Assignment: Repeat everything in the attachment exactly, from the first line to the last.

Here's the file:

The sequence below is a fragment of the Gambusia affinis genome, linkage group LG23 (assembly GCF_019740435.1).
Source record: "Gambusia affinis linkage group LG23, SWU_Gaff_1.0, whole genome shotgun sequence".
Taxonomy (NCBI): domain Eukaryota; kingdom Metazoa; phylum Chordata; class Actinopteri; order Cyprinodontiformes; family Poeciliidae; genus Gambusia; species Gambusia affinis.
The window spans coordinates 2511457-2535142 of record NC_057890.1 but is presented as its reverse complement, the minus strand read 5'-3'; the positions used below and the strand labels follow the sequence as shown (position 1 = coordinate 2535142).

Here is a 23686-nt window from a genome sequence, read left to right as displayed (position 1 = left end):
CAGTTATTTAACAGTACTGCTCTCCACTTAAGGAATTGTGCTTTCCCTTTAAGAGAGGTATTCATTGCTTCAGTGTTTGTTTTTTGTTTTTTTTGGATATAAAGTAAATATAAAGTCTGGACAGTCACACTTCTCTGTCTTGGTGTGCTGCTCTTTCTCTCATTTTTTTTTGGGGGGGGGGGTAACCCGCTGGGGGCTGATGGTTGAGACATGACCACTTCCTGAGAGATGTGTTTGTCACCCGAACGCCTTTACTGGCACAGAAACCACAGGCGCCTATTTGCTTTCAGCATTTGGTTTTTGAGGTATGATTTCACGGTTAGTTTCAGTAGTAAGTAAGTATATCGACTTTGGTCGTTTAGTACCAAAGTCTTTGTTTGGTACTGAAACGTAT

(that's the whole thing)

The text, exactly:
The sequence below is a fragment of the Gambusia affinis genome, linkage group LG23 (assembly GCF_019740435.1).
Source record: "Gambusia affinis linkage group LG23, SWU_Gaff_1.0, whole genome shotgun sequence".
Taxonomy (NCBI): domain Eukaryota; kingdom Metazoa; phylum Chordata; class Actinopteri; order Cyprinodontiformes; family Poeciliidae; genus Gambusia; species Gambusia affinis.
The window spans coordinates 2511457-2535142 of record NC_057890.1 but is presented as its reverse complement, the minus strand read 5'-3'; the positions used below and the strand labels follow the sequence as shown (position 1 = coordinate 2535142).

Here is a 23686-nt window from a genome sequence, read left to right as displayed (position 1 = left end):
CAGTTATTTAACAGTACTGCTCTCCACTTAAGGAATTGTGCTTTCCCTTTAAGAGAGGTATTCATTGCTTCAGTGTTTGTTTTTTGTTTTTTTTGGATATAAAGTAAATATAAAGTCTGGACAGTCACACTTCTCTGTCTTGGTGTGCTGCTCTTTCTCTCATTTTTTTTTGGGGGGGGGGGTAACCCGCTGGGGGCTGATGGTTGAGACATGACCACTTCCTGAGAGATGTGTTTGTCACCCGAACGCCTTTACTGGCACAGAAACCACAGGCGCCTATTTGCTTTCAGCATTTGGTTTTTGAGGTATGATTTCACGGTTAGTTTCAGTAGTAAGTAAGTATATCGACTTTGGTCGTTTAGTACCAAAGTCTTTGTTTGGTACTGAAACGTAT